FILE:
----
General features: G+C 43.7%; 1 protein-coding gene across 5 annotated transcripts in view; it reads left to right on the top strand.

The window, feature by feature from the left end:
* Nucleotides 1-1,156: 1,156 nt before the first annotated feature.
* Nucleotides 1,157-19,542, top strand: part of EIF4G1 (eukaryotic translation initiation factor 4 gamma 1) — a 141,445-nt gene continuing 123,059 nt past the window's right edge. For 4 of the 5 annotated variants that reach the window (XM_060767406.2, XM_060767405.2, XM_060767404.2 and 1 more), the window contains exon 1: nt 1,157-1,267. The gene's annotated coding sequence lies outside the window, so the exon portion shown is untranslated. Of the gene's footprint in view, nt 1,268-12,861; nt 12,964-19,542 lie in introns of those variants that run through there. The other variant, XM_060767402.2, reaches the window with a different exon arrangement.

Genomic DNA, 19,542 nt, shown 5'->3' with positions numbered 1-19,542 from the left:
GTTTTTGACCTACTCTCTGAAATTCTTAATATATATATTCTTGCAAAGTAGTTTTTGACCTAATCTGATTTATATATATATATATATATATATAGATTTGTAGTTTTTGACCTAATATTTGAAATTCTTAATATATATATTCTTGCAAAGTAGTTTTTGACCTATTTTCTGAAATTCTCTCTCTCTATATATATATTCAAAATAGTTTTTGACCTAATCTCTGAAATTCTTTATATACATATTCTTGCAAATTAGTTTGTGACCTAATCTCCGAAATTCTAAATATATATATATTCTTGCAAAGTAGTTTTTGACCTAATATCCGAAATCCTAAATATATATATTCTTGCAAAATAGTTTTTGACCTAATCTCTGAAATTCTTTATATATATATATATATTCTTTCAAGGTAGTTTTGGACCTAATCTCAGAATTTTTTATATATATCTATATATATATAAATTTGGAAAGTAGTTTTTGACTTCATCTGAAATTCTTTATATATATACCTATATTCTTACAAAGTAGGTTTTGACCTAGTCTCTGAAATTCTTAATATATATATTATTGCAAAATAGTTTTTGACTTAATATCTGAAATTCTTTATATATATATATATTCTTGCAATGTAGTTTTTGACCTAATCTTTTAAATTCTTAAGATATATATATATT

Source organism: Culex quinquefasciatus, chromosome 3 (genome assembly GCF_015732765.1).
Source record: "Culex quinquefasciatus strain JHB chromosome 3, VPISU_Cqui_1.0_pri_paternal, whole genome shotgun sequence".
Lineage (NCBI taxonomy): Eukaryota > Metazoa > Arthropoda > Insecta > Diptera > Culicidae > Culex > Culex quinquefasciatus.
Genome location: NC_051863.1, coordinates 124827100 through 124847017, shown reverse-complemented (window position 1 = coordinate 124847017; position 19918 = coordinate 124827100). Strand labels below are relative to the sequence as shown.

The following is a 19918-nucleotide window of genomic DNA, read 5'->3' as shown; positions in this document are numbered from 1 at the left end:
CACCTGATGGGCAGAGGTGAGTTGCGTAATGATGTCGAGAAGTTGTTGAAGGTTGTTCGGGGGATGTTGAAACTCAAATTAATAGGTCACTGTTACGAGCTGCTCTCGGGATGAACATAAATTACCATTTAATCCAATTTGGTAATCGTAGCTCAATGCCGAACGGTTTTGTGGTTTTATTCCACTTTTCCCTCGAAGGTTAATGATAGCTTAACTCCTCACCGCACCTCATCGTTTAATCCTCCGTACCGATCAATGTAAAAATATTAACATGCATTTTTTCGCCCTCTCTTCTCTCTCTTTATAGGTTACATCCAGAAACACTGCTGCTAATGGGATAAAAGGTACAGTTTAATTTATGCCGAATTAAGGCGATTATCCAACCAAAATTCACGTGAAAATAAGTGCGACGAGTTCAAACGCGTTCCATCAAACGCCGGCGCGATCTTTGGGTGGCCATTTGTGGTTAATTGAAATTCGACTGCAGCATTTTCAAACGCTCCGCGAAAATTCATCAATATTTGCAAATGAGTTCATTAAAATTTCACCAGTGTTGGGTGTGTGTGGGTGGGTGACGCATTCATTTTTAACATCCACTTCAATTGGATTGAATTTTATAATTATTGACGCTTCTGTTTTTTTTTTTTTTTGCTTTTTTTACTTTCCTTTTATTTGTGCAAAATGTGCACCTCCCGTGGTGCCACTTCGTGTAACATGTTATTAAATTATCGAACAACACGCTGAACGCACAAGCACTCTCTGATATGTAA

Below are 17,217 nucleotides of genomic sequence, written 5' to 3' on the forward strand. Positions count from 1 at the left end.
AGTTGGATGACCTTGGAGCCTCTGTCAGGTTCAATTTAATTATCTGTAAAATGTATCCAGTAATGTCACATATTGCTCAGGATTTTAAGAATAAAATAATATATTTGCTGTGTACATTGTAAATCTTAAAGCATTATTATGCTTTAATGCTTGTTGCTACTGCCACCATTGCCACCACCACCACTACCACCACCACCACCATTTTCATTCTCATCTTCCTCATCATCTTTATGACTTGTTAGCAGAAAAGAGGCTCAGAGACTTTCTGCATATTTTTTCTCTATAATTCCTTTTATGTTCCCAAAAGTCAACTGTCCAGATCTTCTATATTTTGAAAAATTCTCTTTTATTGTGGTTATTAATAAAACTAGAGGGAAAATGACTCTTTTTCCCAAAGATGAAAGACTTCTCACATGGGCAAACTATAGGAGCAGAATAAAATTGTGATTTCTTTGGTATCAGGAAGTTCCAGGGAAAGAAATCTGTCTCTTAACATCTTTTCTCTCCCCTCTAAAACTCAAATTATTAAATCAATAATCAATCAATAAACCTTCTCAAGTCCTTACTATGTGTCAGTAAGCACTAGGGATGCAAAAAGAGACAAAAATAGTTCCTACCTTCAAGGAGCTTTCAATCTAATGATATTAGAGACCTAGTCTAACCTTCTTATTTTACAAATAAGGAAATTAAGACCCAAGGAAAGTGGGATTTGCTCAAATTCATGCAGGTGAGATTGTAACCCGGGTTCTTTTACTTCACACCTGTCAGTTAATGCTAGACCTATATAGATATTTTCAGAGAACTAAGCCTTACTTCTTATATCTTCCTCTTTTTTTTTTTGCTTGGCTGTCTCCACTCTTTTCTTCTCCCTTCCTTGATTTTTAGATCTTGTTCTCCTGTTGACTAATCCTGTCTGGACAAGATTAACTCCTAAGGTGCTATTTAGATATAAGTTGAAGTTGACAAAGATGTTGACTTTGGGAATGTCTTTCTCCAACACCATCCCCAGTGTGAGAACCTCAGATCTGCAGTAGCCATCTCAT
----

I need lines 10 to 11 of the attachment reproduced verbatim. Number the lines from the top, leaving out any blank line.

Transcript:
Genome location: NC_051863.1, coordinates 124827100 through 124847017, shown reverse-complemented (window position 1 = coordinate 124847017; position 19918 = coordinate 124827100). Strand labels below are relative to the sequence as shown.

The following is a 19918-nucleotide window of genomic DNA, read 5'->3' as shown; positions in this document are numbered from 1 at the left end: